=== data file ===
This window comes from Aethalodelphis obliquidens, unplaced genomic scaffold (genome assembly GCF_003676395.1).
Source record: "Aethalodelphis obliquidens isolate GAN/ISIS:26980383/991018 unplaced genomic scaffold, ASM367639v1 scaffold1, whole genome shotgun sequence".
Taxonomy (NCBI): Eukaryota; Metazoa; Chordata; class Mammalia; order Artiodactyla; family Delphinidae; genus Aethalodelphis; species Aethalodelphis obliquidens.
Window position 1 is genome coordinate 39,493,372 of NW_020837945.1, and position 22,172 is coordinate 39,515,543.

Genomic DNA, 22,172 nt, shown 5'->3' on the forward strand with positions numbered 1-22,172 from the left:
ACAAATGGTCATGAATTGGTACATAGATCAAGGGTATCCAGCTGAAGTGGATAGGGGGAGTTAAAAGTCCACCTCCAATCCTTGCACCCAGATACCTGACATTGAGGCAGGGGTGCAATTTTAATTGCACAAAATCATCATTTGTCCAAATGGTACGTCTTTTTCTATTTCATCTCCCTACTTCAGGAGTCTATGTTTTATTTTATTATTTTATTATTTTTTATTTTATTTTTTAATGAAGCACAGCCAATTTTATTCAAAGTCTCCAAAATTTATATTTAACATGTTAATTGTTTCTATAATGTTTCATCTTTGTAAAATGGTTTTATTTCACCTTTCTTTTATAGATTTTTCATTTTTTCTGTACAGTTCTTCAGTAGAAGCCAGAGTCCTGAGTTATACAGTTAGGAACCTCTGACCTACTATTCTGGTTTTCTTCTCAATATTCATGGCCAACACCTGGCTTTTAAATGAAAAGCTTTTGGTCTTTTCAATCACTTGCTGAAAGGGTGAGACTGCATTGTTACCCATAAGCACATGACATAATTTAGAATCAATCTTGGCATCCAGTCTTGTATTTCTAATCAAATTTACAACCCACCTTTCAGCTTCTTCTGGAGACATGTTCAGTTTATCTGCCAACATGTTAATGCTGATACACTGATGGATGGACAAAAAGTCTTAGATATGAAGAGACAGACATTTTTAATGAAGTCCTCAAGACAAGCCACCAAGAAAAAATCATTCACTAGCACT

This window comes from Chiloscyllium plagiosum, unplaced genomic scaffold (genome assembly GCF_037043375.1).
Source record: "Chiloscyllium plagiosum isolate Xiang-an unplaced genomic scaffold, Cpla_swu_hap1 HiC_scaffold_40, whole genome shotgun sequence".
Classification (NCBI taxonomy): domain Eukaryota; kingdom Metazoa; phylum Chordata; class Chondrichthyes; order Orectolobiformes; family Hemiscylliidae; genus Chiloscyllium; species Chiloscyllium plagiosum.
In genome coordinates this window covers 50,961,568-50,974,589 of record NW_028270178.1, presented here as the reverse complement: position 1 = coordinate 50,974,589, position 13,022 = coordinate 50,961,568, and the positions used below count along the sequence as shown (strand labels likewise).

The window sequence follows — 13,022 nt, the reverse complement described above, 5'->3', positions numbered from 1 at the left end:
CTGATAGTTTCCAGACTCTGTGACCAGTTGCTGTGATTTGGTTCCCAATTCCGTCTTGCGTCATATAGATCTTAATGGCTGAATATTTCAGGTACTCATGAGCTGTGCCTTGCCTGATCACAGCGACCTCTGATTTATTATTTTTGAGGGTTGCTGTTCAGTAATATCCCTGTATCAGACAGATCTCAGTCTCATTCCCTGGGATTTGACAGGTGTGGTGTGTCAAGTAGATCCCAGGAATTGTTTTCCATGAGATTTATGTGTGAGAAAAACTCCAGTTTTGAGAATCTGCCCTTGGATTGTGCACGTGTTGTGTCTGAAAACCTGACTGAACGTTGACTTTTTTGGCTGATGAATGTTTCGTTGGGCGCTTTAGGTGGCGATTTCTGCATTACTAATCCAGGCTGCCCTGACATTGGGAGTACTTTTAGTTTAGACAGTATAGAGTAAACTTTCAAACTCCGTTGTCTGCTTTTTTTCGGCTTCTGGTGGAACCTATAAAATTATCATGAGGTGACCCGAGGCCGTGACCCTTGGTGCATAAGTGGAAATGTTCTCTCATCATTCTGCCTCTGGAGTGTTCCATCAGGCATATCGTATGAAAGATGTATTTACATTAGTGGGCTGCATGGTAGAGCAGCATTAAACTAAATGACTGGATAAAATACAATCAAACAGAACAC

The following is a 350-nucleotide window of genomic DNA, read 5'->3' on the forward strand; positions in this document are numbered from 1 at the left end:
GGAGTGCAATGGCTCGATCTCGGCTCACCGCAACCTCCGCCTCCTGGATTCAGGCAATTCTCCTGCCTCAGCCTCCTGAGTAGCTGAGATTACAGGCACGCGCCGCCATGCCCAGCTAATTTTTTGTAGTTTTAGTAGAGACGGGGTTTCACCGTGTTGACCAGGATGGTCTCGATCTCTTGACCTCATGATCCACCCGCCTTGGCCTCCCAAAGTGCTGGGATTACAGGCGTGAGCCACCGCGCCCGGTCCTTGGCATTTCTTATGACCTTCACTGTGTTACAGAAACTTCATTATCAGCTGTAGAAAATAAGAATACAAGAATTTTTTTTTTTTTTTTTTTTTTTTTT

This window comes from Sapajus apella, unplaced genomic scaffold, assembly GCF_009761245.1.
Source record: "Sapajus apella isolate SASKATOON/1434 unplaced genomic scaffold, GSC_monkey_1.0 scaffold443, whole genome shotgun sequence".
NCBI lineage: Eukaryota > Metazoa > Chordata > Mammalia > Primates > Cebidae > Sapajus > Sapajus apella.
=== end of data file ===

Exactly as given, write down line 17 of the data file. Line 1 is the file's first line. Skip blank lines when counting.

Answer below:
NCBI lineage: Eukaryota > Metazoa > Chordata > Mammalia > Primates > Cebidae > Sapajus > Sapajus apella.